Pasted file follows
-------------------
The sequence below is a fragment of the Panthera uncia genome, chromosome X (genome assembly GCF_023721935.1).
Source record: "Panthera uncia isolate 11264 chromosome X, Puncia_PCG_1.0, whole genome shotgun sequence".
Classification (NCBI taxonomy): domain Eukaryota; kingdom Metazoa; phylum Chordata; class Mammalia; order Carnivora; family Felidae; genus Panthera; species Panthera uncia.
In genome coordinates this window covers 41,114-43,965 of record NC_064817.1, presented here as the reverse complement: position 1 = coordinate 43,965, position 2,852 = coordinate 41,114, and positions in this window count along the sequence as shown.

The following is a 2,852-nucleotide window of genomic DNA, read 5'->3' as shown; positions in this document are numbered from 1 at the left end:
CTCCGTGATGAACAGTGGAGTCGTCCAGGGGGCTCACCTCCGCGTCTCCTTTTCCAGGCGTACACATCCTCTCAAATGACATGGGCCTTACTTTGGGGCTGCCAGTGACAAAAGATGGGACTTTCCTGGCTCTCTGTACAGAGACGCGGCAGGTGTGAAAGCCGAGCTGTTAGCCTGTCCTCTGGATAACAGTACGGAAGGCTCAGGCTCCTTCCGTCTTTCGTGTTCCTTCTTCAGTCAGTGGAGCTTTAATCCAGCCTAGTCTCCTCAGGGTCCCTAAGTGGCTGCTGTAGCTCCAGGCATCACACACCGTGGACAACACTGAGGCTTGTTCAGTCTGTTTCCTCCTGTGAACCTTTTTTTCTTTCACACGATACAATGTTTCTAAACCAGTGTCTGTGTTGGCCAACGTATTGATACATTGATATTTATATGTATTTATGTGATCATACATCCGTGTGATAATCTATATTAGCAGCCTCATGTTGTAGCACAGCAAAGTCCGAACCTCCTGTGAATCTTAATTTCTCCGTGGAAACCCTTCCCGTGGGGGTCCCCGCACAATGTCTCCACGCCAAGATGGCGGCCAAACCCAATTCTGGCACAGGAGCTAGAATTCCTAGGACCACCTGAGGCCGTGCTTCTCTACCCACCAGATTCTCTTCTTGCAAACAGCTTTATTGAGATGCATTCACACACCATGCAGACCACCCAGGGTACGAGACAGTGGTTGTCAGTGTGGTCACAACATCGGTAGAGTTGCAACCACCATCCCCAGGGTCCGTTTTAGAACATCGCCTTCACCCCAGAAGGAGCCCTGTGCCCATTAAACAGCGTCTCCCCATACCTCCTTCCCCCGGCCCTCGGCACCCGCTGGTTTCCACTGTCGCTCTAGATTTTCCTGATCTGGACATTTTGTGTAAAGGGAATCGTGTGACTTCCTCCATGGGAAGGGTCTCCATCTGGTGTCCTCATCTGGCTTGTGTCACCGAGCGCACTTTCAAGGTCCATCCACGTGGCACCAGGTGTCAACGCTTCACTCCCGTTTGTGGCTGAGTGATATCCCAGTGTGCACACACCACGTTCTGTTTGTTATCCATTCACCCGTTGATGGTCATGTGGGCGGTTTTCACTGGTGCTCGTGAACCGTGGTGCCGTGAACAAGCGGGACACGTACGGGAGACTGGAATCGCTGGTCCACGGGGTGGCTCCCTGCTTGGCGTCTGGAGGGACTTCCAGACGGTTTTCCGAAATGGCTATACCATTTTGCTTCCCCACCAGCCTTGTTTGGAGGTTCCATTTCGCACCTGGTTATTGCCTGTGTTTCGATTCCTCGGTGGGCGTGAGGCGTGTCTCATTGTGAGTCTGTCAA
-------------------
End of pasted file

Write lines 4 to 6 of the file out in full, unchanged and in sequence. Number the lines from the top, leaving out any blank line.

In genome coordinates this window covers 41,114-43,965 of record NC_064817.1, presented here as the reverse complement: position 1 = coordinate 43,965, position 2,852 = coordinate 41,114, and positions in this window count along the sequence as shown.

The following is a 2,852-nucleotide window of genomic DNA, read 5'->3' as shown; positions in this document are numbered from 1 at the left end:
CTCCGTGATGAACAGTGGAGTCGTCCAGGGGGCTCACCTCCGCGTCTCCTTTTCCAGGCGTACACATCCTCTCAAATGACATGGGCCTTACTTTGGGGCTGCCAGTGACAAAAGATGGGACTTTCCTGGCTCTCTGTACAGAGACGCGGCAGGTGTGAAAGCCGAGCTGTTAGCCTGTCCTCTGGATAACAGTACGGAAGGCTCAGGCTCCTTCCGTCTTTCGTGTTCCTTCTTCAGTCAGTGGAGCTTTAATCCAGCCTAGTCTCCTCAGGGTCCCTAAGTGGCTGCTGTAGCTCCAGGCATCACACACCGTGGACAACACTGAGGCTTGTTCAGTCTGTTTCCTCCTGTGAACCTTTTTTTCTTTCACACGATACAATGTTTCTAAACCAGTGTCTGTGTTGGCCAACGTATTGATACATTGATATTTATATGTATTTATGTGATCATACATCCGTGTGATAATCTATATTAGCAGCCTCATGTTGTAGCACAGCAAAGTCCGAACCTCCTGTGAATCTTAATTTCTCCGTGGAAACCCTTCCCGTGGGGGTCCCCGCACAATGTCTCCACGCCAAGATGGCGGCCAAACCCAATTCTGGCACAGGAGCTAGAATTCCTAGGACCACCTGAGGCCGTGCTTCTCTACCCACCAGATTCTCTTCTTGCAAACAGCTTTATTGAGATGCATTCACACACCATGCAGACCACCCAGGGTACGAGACAGTGGTTGTCAGTGTGGTCACAACATCGGTAGAGTTGCAACCACCATCCCCAGGGTCCGTTTTAGAACATCGCCTTCACCCCAGAAGGAGCCCTGTGCCCATTAAACAGCGTCTCCCCATACCTCCTTCCCCCGGCCCTCGGCACCCGCTGGTTTCCACTGTCGCTCTAGATTTTCCTGATCTGGACATTTTGTGTAAAGGGAATCGTGTGACTTCCTCCATGGGAAGGGTCTCCATCTGGTGTCCTCATCTGGCTTGTGTCACCGAGCGCACTTTCAAGGTCCATCCACGTGGCACCAGGTGTCAACGCTTCACTCCCGTTTGTGGCTGAGTGATATCCCAGTGTGCACACACCACGTTCTGTTTGTTATCCATTCACCCGTTGATGGTCATGTGGGCGGTTTTCACTGGTGCTCGTGAACCGTGGTGCCGTGAACAAGCGGGACACGTACGGGAGACTGGAATCGCTGGTCCACGGGGTGGCTCCCTGCTTGGCGTCTGGAGGGACTTCCAGACGGTTTTCCGAAATGGCTATACCATTTTGCTTCCCCACCAGCCTTGTTTGGAGGTTCCATTTCGCACCTGGTTATTGCCTGTGTTTCGATTCCTCGGTGGGCGTGAGGCGTGTCTCATTGTGAGTCTGTCAA